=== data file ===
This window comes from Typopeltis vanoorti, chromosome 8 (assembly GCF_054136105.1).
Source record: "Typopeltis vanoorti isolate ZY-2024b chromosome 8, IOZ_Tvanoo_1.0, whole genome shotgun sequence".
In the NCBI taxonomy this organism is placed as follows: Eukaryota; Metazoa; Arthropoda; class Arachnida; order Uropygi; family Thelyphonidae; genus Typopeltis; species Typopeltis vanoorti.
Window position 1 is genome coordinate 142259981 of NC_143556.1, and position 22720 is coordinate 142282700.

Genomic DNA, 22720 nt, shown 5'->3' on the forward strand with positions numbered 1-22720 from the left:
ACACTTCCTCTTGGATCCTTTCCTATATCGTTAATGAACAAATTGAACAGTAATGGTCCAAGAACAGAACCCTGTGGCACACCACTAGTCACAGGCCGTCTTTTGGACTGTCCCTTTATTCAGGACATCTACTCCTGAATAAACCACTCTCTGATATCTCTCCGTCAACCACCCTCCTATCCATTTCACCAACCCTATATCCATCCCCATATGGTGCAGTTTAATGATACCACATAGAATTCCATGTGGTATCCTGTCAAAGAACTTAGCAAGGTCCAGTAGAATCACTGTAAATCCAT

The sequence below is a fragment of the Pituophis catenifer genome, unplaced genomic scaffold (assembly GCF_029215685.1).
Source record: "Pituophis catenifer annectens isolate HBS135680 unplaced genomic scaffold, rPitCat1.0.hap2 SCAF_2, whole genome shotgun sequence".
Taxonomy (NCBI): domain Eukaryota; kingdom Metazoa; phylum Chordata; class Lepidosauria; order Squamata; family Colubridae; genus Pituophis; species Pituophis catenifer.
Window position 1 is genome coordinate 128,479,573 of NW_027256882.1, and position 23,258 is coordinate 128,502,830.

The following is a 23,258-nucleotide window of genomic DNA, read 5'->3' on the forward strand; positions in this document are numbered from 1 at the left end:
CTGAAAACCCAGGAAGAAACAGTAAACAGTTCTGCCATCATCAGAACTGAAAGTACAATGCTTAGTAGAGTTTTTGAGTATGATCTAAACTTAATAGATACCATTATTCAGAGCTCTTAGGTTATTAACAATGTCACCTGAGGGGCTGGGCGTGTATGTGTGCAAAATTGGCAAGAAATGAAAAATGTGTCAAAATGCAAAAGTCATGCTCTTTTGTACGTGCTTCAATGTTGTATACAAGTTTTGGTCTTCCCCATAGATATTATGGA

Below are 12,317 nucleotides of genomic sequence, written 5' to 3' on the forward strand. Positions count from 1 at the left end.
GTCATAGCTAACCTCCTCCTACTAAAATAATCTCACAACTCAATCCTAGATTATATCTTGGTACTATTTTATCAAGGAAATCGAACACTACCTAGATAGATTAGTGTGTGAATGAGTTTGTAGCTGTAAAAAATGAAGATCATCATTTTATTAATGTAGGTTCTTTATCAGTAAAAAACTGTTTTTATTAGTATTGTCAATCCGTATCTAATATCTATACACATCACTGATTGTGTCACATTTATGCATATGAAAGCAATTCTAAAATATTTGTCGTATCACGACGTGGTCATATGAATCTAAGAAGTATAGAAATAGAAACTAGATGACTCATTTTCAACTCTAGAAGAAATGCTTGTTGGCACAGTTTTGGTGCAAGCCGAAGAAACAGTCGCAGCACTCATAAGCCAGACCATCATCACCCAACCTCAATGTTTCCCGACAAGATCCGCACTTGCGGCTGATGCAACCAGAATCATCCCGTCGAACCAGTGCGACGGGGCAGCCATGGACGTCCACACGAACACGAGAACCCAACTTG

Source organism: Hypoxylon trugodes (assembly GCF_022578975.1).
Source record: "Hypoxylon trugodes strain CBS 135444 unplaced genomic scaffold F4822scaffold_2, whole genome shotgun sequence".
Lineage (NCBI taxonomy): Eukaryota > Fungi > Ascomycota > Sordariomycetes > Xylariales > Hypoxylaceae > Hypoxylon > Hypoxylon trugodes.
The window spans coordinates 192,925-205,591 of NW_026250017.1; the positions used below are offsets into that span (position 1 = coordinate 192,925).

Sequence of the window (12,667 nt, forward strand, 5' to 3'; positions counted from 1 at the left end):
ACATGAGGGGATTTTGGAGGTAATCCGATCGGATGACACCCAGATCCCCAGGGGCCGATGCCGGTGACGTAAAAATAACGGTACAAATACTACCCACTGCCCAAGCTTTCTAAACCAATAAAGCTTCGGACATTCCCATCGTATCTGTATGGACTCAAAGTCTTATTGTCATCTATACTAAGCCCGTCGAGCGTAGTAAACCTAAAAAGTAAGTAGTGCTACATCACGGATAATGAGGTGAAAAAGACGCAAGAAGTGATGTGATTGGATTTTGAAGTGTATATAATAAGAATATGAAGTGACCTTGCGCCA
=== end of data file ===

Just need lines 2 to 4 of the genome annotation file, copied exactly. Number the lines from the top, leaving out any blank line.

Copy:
Source record: "Typopeltis vanoorti isolate ZY-2024b chromosome 8, IOZ_Tvanoo_1.0, whole genome shotgun sequence".
In the NCBI taxonomy this organism is placed as follows: Eukaryota; Metazoa; Arthropoda; class Arachnida; order Uropygi; family Thelyphonidae; genus Typopeltis; species Typopeltis vanoorti.
Window position 1 is genome coordinate 142259981 of NC_143556.1, and position 22720 is coordinate 142282700.